Blaugust Day 1: Maybe Facebook doesn’t need your money…

It’s started….

(I’d insert a maniacal laughter -type .gif here, but the WordPress IPhone app doesn’t deal well with that kind of stuff.

It’s the first day of Blaugust, and usually this is where I would lay out expectations and plans for the month of posts, but I got ahead of myself and did that yesterday in the end. 

So let’s talk about Facebook.

There’s been a lot of in the news recently about Facebook ‘dark ads’ – political messages targeted at specific groups based on psychological and social profiling. This Guardian article gives the best summary and explanation, so I won’t try to do it myself, I recommend you read it and this similar Forbes article.
You should also have a look directly at the Facebook for Politics page if you want to have an idea of the amount of effort Facebook is putting in to this.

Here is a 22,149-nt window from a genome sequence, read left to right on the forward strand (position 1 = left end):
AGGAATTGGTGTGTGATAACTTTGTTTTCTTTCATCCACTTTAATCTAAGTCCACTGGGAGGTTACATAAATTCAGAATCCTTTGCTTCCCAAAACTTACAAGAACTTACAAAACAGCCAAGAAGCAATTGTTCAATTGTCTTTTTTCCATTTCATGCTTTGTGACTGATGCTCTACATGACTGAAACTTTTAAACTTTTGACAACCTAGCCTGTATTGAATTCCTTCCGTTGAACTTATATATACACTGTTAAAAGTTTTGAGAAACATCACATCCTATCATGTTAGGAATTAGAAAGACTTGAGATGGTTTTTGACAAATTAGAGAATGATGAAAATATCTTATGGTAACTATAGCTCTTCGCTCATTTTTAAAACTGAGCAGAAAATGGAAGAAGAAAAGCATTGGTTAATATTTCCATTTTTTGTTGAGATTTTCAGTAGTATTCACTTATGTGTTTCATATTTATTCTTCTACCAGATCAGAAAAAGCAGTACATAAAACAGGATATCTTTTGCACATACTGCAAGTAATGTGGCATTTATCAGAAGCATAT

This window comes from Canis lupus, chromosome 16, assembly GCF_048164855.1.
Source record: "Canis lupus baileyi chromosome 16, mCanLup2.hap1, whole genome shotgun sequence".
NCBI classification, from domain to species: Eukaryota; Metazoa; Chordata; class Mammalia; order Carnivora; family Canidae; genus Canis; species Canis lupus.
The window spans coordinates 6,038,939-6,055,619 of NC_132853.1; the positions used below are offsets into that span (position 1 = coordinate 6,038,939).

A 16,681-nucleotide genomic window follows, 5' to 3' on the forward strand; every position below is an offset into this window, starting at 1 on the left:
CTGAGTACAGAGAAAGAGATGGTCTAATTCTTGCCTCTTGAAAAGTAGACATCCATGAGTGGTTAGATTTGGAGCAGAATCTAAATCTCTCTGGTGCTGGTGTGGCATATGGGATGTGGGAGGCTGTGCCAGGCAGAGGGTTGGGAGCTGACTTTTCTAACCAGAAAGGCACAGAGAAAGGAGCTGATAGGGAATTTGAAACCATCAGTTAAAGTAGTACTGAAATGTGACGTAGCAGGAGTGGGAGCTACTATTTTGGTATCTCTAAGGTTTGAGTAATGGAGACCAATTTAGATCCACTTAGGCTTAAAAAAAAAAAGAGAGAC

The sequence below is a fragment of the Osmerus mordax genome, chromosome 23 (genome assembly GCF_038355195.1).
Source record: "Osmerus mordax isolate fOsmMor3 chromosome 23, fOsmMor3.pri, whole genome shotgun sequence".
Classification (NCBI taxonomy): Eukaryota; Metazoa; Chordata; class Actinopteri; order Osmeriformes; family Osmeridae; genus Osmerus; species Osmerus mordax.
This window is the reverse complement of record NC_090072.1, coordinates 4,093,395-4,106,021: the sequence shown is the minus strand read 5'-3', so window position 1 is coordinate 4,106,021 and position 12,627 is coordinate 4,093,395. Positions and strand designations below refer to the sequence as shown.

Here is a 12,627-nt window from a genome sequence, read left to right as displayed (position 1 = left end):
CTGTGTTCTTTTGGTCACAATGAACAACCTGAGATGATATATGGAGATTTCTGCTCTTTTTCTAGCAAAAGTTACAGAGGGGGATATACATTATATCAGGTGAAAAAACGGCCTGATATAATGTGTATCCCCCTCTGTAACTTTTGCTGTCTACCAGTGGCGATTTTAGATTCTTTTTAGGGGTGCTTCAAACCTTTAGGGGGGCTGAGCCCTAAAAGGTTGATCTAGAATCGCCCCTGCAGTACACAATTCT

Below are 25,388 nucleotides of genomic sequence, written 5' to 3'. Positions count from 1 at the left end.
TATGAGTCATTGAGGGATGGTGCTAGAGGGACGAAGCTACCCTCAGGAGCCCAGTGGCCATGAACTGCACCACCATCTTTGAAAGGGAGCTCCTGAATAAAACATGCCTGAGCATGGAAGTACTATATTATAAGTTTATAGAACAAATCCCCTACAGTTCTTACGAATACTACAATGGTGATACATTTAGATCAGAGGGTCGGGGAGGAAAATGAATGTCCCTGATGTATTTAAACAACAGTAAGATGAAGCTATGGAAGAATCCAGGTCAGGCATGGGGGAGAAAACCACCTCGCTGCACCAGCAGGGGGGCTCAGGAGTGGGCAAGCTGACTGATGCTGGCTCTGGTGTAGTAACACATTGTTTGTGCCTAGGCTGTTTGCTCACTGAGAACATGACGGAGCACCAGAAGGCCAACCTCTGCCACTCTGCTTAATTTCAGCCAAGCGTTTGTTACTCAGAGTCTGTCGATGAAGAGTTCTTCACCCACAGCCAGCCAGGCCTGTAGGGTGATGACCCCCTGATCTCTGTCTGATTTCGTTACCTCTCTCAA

This Fortune article is a little older  but gives you an idea of the sheer amount of money being poured into political ads. There are ethical problems here and I certainly don’t have an answer, but it’s important to at least be aware of them.

But there’s also another possible problem, which affects almost anyone else trying to use Facebook as an advertising platform. 

Recently, I saw a tweet suggesting that Facebook could sustain itself solely on the money spent by political ads. I haven’t been able to work out the financial details to prove this (but I hope someone is doing that) but as a digital marketer it concerns me, because it suggests that really Facebook has no interest in my money. A campaign of a few hundred pounds is less than pocket change, so it isn’t in Facebook’s interests, despite it’s claims of ‘niche targeting’ to make the platform work well for me. Not that good Facebook ads don’t produce great results- but there may be no incentive for Facebook to improve it for small – to – medium campaigns and as a result the entire process (which a lot of marketers see as the answer to their problems – lots of data, in people’s faces, completely quantifiable) should be approached with some level of caution.


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